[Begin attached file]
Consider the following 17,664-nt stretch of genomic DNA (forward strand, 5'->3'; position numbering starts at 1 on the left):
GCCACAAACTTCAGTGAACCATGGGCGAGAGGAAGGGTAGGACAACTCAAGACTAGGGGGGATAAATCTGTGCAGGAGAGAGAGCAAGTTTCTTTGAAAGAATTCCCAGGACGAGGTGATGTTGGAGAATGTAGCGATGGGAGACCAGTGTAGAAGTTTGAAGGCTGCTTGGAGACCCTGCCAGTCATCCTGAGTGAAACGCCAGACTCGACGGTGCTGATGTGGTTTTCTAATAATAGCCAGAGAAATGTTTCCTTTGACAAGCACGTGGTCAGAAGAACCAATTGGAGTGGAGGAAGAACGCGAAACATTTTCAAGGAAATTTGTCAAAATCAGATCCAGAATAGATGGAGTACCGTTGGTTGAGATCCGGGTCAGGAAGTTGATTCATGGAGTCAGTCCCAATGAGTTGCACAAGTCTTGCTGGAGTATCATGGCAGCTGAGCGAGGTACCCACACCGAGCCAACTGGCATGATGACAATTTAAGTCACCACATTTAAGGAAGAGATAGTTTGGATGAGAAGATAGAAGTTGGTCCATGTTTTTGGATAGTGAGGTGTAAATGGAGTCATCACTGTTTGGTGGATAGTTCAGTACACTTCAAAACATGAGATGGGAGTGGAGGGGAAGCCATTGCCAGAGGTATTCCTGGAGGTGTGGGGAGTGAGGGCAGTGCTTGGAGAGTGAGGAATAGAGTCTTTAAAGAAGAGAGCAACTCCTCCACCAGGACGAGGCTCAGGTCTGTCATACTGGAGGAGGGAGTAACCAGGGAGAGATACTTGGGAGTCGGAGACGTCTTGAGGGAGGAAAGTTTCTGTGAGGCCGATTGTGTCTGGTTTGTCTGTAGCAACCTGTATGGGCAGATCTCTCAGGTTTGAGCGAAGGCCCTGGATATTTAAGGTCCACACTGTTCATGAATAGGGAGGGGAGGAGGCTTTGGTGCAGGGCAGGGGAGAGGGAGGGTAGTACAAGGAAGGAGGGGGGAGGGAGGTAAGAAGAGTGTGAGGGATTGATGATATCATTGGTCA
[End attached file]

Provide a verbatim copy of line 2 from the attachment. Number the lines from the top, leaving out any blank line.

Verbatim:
GCCACAAACTTCAGTGAACCATGGGCGAGAGGAAGGGTAGGACAACTCAAGACTAGGGGGGATAAATCTGTGCAGGAGAGAGAGCAAGTTTCTTTGAAAGAATTCCCAGGACGAGGTGATGTTGGAGAATGTAGCGATGGGAGACCAGTGTAGAAGTTTGAAGGCTGCTTGGAGACCCTGCCAGTCATCCTGAGTGAAACGCCAGACTCGACGGTGCTGATGTGGTTTTCTAATAATAGCCAGAGAAATGTTTCCTTTGACAAGCACGTGGTCAGAAGAACCAATTGGAGTGGAGGAAGAACGCGAAACATTTTCAAGGAAATTTGTCAAAATCAGATCCAGAATAGATGGAGTACCGTTGGTTGAGATCCGGGTCAGGAAGTTGATTCATGGAGTCAGTCCCAATGAGTTGCACAAGTCTTGCTGGAGTATCATGGCAGCTGAGCGAGGTACCCACACCGAGCCAACTGGCATGATGACAATTTAAGTCACCACATTTAAGGAAGAGATAGTTTGGATGAGAAGATAGAAGTTGGTCCATGTTTTTGGATAGTGAGGTGTAAATGGAGTCATCACTGTTTGGTGGATAGTTCAGTACACTTCAAAACATGAGATGGGAGTGGAGGGGAAGCCATTGCCAGAGGTATTCCTGGAGGTGTGGGGAGTGAGGGCAGTGCTTGGAGAGTGAGGAATAGAGTCTTTAAAGAAGAGAGCAACTCCTCCACCAGGACGAGGCTCAGGTCTGTCATACTGGAGGAGGGAGTAACCAGGGAGAGATACTTGGGAGTCGGAGACGTCTTGAGGGAGGAAAGTTTCTGTGAGGCCGATTGTGTCTGGTTTGTCTGTAGCAACCTGTATGGGCAGATCTCTCAGGTTTGAGCGAAGGCCCTGGATATTTAAGGTCCACACTGTTCATGAATAGGGAGGGGAGGAGGCTTTGGTGCAGGGCAGGGGAGAGGGAGGGTAGTACAAGGAAGGAGGGGGGAGGGAGGTAAGAAGAGTGTGAGGGATTGATGATATCATTGGTCA